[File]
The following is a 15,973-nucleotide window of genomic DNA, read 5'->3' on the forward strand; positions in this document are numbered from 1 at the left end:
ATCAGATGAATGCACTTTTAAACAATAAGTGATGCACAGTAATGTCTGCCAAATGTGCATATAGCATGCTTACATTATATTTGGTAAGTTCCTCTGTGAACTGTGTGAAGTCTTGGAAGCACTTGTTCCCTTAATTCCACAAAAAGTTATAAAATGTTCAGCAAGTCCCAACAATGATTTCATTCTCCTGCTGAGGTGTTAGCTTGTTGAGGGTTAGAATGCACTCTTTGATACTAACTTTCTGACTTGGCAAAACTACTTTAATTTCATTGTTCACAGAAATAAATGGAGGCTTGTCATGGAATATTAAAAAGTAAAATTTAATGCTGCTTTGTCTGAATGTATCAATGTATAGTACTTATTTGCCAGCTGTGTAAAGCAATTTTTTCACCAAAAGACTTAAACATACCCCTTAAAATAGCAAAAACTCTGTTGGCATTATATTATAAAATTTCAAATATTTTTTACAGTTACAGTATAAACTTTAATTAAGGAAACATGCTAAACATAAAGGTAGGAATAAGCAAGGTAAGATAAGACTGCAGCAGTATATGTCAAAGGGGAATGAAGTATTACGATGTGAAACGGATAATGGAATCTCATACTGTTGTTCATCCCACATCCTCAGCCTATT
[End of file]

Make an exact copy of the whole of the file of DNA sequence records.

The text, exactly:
The following is a 15,973-nucleotide window of genomic DNA, read 5'->3' on the forward strand; positions in this document are numbered from 1 at the left end:
ATCAGATGAATGCACTTTTAAACAATAAGTGATGCACAGTAATGTCTGCCAAATGTGCATATAGCATGCTTACATTATATTTGGTAAGTTCCTCTGTGAACTGTGTGAAGTCTTGGAAGCACTTGTTCCCTTAATTCCACAAAAAGTTATAAAATGTTCAGCAAGTCCCAACAATGATTTCATTCTCCTGCTGAGGTGTTAGCTTGTTGAGGGTTAGAATGCACTCTTTGATACTAACTTTCTGACTTGGCAAAACTACTTTAATTTCATTGTTCACAGAAATAAATGGAGGCTTGTCATGGAATATTAAAAAGTAAAATTTAATGCTGCTTTGTCTGAATGTATCAATGTATAGTACTTATTTGCCAGCTGTGTAAAGCAATTTTTTCACCAAAAGACTTAAACATACCCCTTAAAATAGCAAAAACTCTGTTGGCATTATATTATAAAATTTCAAATATTTTTTACAGTTACAGTATAAACTTTAATTAAGGAAACATGCTAAACATAAAGGTAGGAATAAGCAAGGTAAGATAAGACTGCAGCAGTATATGTCAAAGGGGAATGAAGTATTACGATGTGAAACGGATAATGGAATCTCATACTGTTGTTCATCCCACATCCTCAGCCTATT